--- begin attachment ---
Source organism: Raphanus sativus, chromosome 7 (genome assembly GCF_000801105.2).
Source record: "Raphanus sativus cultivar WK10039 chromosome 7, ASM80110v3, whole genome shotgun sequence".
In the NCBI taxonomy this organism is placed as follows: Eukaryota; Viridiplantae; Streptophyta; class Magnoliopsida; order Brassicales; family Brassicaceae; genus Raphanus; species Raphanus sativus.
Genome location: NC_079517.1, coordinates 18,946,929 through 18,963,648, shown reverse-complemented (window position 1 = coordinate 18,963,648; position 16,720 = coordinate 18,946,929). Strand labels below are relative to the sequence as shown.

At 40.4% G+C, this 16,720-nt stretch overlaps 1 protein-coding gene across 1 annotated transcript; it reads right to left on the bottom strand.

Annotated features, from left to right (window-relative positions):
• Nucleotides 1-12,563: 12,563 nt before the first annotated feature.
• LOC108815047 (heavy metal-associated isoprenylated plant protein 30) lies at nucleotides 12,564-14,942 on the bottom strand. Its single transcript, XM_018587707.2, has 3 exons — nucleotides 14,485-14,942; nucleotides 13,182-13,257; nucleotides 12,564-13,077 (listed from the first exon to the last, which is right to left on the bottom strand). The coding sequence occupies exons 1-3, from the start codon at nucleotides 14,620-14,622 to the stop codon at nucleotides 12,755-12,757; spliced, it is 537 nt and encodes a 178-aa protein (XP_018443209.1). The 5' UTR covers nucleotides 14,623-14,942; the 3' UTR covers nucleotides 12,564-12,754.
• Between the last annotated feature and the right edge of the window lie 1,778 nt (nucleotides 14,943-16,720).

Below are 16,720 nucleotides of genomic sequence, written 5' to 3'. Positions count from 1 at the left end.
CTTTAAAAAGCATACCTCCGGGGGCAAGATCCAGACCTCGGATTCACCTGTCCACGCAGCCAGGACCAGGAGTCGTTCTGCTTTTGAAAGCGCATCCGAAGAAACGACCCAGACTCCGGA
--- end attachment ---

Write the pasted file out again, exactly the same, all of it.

Source organism: Raphanus sativus, chromosome 7 (genome assembly GCF_000801105.2).
Source record: "Raphanus sativus cultivar WK10039 chromosome 7, ASM80110v3, whole genome shotgun sequence".
In the NCBI taxonomy this organism is placed as follows: Eukaryota; Viridiplantae; Streptophyta; class Magnoliopsida; order Brassicales; family Brassicaceae; genus Raphanus; species Raphanus sativus.
Genome location: NC_079517.1, coordinates 18,946,929 through 18,963,648, shown reverse-complemented (window position 1 = coordinate 18,963,648; position 16,720 = coordinate 18,946,929). Strand labels below are relative to the sequence as shown.

At 40.4% G+C, this 16,720-nt stretch overlaps 1 protein-coding gene across 1 annotated transcript; it reads right to left on the bottom strand.

Annotated features, from left to right (window-relative positions):
• Nucleotides 1-12,563: 12,563 nt before the first annotated feature.
• LOC108815047 (heavy metal-associated isoprenylated plant protein 30) lies at nucleotides 12,564-14,942 on the bottom strand. Its single transcript, XM_018587707.2, has 3 exons — nucleotides 14,485-14,942; nucleotides 13,182-13,257; nucleotides 12,564-13,077 (listed from the first exon to the last, which is right to left on the bottom strand). The coding sequence occupies exons 1-3, from the start codon at nucleotides 14,620-14,622 to the stop codon at nucleotides 12,755-12,757; spliced, it is 537 nt and encodes a 178-aa protein (XP_018443209.1). The 5' UTR covers nucleotides 14,623-14,942; the 3' UTR covers nucleotides 12,564-12,754.
• Between the last annotated feature and the right edge of the window lie 1,778 nt (nucleotides 14,943-16,720).

Below are 16,720 nucleotides of genomic sequence, written 5' to 3'. Positions count from 1 at the left end.
CTTTAAAAAGCATACCTCCGGGGGCAAGATCCAGACCTCGGATTCACCTGTCCACGCAGCCAGGACCAGGAGTCGTTCTGCTTTTGAAAGCGCATCCGAAGAAACGACCCAGACTCCGGA